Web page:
1. When turning your horse out for exercise or returning him to his pasture, you should always…
A) give him a light smack on the hind end to encourage him to get going and enjoy his exercise.
B) leave his halter on for your convenience when you go to catch him the next time you ride.
C) turn his head back toward the gate then step through it yourself before slipping his halter off.
2. True or false: For leading and tying, concrete can be a safe surface for horses.
T / F
3. Why should you avoid urgency when training your horse?
A) It can cause your horse to forget his earlier lessons.
B) It can prompt you to cut corners, which is a safety hazard.
C) Actually, urgency is good—it helps you stay consistently focused.
4. True or false: Horses have a blind spot directly adjacent to each shoulder, so you must take extra care when working in or near the shoulder area.
T / F
HOW’D YOU DO? (Answers below.)
1. C is correct. Turning your horse to face you and stepping back through the gate before letting him go makes sure you avoid his heels in case he kicks them up in delight at freedom. (And of course you wouldn’t leave a non-breakable halter on your turned-out horse because he might get it caught on something and panic. Find 13 more safety-first riding and handling rules.)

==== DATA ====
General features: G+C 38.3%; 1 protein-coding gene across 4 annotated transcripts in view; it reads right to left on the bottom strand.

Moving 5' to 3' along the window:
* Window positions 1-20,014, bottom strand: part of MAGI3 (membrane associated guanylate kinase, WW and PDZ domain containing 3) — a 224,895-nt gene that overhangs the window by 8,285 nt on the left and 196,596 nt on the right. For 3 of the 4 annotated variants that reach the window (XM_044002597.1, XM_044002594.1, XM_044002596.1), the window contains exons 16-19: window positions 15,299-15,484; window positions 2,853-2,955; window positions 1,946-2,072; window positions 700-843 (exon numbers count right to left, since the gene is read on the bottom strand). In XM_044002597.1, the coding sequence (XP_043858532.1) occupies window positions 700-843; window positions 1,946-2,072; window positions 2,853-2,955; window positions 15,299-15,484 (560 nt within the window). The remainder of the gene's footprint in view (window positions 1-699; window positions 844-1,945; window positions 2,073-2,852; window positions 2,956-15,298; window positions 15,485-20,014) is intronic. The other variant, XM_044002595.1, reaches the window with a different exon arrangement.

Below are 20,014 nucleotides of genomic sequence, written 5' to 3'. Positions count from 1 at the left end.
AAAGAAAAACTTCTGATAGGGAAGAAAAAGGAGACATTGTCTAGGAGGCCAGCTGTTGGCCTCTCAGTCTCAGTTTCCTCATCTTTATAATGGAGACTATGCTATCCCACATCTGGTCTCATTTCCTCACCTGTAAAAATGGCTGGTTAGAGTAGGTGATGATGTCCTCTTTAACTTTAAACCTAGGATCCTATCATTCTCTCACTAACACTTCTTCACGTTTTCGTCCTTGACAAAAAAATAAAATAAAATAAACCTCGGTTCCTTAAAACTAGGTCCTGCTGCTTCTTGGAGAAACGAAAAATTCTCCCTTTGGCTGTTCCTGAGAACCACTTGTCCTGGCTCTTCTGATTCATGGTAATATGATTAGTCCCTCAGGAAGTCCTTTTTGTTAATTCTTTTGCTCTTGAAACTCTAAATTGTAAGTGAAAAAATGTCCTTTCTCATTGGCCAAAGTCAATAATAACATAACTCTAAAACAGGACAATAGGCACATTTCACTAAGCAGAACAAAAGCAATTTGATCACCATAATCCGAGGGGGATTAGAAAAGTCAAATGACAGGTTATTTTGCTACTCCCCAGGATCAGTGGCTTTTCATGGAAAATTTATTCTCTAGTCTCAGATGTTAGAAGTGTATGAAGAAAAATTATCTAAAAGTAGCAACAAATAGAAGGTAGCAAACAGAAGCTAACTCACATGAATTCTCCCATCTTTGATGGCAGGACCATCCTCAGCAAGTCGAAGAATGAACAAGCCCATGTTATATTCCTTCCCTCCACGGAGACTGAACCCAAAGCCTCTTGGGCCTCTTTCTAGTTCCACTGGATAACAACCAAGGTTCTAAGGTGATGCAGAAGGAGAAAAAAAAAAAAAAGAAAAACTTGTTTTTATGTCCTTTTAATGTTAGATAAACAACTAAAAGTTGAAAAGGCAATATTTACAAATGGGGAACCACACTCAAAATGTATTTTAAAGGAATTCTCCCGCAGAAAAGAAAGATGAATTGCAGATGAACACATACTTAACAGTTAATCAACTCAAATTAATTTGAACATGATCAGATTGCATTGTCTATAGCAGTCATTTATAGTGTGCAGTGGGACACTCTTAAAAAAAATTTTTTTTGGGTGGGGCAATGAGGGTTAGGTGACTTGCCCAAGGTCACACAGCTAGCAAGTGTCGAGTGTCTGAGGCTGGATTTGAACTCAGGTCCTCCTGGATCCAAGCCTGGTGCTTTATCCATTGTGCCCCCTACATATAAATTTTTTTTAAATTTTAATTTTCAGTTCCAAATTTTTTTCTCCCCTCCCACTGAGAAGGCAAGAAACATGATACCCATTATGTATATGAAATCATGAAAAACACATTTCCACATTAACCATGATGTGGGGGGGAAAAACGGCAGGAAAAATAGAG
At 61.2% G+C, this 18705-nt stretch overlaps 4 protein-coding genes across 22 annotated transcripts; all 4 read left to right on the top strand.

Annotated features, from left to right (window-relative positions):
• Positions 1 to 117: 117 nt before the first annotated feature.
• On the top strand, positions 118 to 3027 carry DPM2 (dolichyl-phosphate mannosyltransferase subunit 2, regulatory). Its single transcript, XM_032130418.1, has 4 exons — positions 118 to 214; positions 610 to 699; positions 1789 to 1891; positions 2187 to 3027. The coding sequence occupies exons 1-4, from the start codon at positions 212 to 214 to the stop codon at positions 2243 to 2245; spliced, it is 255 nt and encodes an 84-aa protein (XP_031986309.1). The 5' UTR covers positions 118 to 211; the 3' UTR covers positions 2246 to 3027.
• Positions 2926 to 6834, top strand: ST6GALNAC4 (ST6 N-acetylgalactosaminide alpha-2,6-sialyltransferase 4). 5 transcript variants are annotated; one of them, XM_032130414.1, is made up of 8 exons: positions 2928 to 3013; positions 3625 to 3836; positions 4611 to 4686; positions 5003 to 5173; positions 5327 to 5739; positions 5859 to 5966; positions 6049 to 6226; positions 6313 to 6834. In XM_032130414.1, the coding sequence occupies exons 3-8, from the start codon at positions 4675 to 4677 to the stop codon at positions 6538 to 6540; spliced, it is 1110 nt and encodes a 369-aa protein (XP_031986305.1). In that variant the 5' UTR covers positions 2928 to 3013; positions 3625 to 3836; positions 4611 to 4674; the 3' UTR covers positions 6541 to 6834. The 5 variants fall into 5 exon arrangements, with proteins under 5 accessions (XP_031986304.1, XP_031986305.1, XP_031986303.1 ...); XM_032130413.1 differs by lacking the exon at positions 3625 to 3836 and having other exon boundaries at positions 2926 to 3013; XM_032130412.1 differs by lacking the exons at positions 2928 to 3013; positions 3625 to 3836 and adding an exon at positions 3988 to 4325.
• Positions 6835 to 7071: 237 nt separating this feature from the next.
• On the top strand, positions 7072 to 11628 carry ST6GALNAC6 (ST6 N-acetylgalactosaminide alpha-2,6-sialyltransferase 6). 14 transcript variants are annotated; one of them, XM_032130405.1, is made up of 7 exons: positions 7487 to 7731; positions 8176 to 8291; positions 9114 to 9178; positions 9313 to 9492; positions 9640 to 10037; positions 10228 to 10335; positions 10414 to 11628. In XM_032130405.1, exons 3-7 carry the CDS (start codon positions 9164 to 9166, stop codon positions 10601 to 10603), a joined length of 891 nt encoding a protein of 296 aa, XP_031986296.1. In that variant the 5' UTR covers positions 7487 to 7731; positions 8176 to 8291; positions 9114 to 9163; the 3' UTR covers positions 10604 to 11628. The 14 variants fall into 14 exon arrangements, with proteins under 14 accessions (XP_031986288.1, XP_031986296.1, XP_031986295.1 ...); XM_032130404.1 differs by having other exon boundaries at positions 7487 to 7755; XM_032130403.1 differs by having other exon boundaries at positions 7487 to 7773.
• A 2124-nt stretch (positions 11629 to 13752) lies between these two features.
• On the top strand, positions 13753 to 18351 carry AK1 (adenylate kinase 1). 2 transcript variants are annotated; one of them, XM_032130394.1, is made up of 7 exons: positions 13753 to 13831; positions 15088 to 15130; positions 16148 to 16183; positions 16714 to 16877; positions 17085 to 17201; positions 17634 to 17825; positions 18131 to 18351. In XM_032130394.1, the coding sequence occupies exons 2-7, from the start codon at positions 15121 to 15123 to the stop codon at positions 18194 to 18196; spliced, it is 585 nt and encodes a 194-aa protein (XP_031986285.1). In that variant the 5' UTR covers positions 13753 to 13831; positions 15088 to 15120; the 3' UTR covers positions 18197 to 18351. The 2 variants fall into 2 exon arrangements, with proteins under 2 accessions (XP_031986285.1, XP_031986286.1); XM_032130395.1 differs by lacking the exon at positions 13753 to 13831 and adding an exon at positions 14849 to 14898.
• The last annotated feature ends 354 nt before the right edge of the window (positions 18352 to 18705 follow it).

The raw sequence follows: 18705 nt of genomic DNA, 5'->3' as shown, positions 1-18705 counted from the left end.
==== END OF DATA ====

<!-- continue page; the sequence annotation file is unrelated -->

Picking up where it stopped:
2. T is correct. Concrete can be safe, but only if certain circumstances apply—for example, the concrete is dry and has a roughed surface for traction. Never tie a shod horse on smooth concrete, however, especially if it’s wet. (Find more true/false brainteasers about horse safety.)
3. B is correct. Urgency can prompt you to cut corners and hurry, both of which are safety hazards. Take the time it takes to prepare your horse for any new endeavor. Give him a chance to absorb learning and respond calmly. Never try to force him into anything. (Find six additional must-know horse-safety principles.)
4. F is correct. Horses’ blind spots are directly in front of and directly behind them. That’s where you should always take extra care to make sure your horse knows you’re there and knows it’s you. (And here’s a short video on how best to avoid your horse’s kick zone.)
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